He also told the audience that the most important thing is to find ways to add value to what students will be able to do when they graduate from their degrees.
Adaptation to provide integrated education
One of the main changes in education brought about by the health crisis was in the way teaching happens.
However, distance education began in 1858 with the first classes by mail offered by the University of London, Garza said.
“1966 was also a year of evolution (in distance education) at Tec de Monterrey with classes filmed using closed circuit television,” recalled the rector.
With the arrival of the pandemic, the Tec and other universities around the world innovated ways of offering classes responsively and quickly.
“(At the Tec), more than 1.3 million online class sessions have been taught by more than 10,000 teachers,” explained the president.
In addition to the academic area, Tec has also carried out more than 250 social impact projects by providing educational resources and collaborating with NGOs.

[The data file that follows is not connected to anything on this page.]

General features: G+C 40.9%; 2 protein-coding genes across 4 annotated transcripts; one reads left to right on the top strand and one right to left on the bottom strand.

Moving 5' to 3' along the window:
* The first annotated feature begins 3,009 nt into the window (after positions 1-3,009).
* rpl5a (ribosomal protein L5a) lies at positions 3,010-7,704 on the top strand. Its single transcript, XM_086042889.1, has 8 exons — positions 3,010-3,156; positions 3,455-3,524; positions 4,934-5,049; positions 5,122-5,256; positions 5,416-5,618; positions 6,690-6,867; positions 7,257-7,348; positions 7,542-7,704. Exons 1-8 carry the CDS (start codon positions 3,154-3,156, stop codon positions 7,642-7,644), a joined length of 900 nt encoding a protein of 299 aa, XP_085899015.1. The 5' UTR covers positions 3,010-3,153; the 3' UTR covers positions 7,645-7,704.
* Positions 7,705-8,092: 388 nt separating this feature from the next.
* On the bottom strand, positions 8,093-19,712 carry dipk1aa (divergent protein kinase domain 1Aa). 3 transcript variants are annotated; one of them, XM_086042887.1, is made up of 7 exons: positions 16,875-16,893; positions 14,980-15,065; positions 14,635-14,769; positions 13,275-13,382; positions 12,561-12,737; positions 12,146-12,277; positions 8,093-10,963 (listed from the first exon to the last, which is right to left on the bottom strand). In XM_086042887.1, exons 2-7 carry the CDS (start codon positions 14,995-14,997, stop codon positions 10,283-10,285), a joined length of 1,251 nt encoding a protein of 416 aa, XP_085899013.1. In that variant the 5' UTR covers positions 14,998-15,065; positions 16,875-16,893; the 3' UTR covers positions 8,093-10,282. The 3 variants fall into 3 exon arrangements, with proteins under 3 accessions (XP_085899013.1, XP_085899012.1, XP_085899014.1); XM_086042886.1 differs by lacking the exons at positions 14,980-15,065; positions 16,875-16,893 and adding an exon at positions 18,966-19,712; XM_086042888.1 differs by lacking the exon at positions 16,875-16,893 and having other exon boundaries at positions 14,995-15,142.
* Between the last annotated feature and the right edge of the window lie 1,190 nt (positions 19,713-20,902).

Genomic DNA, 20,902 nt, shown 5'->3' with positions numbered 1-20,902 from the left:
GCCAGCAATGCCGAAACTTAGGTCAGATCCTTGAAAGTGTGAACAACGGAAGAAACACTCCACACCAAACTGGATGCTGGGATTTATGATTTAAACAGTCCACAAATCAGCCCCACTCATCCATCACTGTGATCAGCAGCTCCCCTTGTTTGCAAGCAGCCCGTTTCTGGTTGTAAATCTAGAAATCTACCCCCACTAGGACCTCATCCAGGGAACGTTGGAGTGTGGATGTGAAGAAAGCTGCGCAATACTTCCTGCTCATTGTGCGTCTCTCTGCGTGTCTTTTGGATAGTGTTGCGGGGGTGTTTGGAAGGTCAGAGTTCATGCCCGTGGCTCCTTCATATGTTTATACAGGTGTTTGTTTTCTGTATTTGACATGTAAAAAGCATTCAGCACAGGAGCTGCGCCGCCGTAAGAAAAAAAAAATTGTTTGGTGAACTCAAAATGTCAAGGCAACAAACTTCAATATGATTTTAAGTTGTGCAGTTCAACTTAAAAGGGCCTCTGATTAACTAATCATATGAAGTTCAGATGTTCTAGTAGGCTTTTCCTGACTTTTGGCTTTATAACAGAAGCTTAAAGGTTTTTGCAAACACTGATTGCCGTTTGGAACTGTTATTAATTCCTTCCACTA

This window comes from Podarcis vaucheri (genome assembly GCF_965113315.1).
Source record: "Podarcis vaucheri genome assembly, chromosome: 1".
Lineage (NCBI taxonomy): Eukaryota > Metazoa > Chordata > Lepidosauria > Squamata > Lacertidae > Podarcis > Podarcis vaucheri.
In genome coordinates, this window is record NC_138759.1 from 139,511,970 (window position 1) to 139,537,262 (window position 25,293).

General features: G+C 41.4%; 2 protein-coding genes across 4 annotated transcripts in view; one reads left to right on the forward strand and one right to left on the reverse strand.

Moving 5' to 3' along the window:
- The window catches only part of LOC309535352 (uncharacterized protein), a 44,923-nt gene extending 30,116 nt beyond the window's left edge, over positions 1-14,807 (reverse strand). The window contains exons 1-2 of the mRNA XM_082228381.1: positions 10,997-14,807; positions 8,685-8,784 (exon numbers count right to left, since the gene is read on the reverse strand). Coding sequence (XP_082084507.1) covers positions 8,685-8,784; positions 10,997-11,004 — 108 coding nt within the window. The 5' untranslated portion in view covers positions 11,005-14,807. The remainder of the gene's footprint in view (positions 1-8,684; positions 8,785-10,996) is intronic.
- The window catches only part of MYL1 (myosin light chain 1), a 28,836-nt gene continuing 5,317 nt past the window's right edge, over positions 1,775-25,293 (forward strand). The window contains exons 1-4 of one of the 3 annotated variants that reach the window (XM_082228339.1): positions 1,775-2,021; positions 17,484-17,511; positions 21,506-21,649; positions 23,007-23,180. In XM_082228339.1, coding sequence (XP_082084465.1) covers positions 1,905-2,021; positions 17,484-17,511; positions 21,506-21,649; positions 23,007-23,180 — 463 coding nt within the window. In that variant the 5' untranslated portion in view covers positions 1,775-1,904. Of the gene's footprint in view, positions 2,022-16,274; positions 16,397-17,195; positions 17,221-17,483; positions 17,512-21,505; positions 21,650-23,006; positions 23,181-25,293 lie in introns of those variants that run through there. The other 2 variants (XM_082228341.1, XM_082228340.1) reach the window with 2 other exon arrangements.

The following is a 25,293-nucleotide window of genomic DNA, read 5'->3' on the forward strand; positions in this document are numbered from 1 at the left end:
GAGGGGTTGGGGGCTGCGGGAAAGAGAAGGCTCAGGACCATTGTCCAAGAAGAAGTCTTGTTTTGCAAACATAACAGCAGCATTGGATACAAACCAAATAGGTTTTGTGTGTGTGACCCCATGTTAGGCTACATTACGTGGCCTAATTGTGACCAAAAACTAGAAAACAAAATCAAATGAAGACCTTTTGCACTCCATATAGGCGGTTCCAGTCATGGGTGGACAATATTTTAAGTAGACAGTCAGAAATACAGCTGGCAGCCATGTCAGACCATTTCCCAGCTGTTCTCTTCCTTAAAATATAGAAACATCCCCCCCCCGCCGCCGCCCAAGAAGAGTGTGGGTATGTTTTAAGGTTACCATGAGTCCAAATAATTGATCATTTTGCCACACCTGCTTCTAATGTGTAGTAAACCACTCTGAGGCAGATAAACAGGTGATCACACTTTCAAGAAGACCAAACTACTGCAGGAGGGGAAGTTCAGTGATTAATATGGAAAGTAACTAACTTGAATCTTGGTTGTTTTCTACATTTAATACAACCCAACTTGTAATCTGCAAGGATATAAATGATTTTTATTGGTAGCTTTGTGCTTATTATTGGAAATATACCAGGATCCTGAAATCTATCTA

“From the manufacture of ventilators, treatment, and support for different organizations, and through TecSalud’s great leadership, more than 29 protocols were developed and more than 2,000 patients treated,” he added.
Another aspect that Garza mentioned was taking care of the mental health of students and the community in general, as well as events to provide a memorable experience, even in the pandemic.
“We have implemented financial support programs, followed up on student and employee COVID cases, as well as supporting opportunities to work from home,” he said.
Technology for distance education
Similarly, the Tec implemented initiatives that were already being developed prior to the pandemic:
Artificial intelligence, machine learning, virtual reality classes, online classes, augmented reality, and recently a pilot classroom called the Hall Immersive Room.
The room has screens that provide teachers with a panoramic view where they can see their students, their presentations, and make use of technology in class.
Garza also mentioned the use of specialized software to provide laboratory experiences to students who can control them and their simulators from home.